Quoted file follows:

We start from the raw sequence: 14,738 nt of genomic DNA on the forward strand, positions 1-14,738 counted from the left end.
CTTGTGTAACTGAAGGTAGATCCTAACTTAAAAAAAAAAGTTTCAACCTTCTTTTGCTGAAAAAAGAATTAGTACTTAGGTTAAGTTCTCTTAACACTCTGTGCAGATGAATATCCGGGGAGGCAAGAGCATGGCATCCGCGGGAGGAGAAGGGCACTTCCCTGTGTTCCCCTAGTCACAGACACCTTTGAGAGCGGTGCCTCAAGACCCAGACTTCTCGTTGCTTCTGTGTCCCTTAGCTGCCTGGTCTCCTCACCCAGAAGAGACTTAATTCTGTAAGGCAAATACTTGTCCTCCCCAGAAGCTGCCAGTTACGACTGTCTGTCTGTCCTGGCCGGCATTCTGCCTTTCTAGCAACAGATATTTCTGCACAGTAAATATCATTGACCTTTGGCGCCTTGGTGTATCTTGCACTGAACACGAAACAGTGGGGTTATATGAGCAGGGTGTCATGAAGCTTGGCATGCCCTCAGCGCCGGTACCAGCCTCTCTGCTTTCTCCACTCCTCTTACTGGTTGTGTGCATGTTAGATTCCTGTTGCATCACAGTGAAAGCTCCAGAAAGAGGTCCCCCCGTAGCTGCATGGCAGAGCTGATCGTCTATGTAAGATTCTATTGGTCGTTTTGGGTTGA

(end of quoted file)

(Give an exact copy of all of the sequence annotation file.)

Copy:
We start from the raw sequence: 14,738 nt of genomic DNA on the forward strand, positions 1-14,738 counted from the left end.
CTTGTGTAACTGAAGGTAGATCCTAACTTAAAAAAAAAAGTTTCAACCTTCTTTTGCTGAAAAAAGAATTAGTACTTAGGTTAAGTTCTCTTAACACTCTGTGCAGATGAATATCCGGGGAGGCAAGAGCATGGCATCCGCGGGAGGAGAAGGGCACTTCCCTGTGTTCCCCTAGTCACAGACACCTTTGAGAGCGGTGCCTCAAGACCCAGACTTCTCGTTGCTTCTGTGTCCCTTAGCTGCCTGGTCTCCTCACCCAGAAGAGACTTAATTCTGTAAGGCAAATACTTGTCCTCCCCAGAAGCTGCCAGTTACGACTGTCTGTCTGTCCTGGCCGGCATTCTGCCTTTCTAGCAACAGATATTTCTGCACAGTAAATATCATTGACCTTTGGCGCCTTGGTGTATCTTGCACTGAACACGAAACAGTGGGGTTATATGAGCAGGGTGTCATGAAGCTTGGCATGCCCTCAGCGCCGGTACCAGCCTCTCTGCTTTCTCCACTCCTCTTACTGGTTGTGTGCATGTTAGATTCCTGTTGCATCACAGTGAAAGCTCCAGAAAGAGGTCCCCCCGTAGCTGCATGGCAGAGCTGATCGTCTATGTAAGATTCTATTGGTCGTTTTGGGTTGA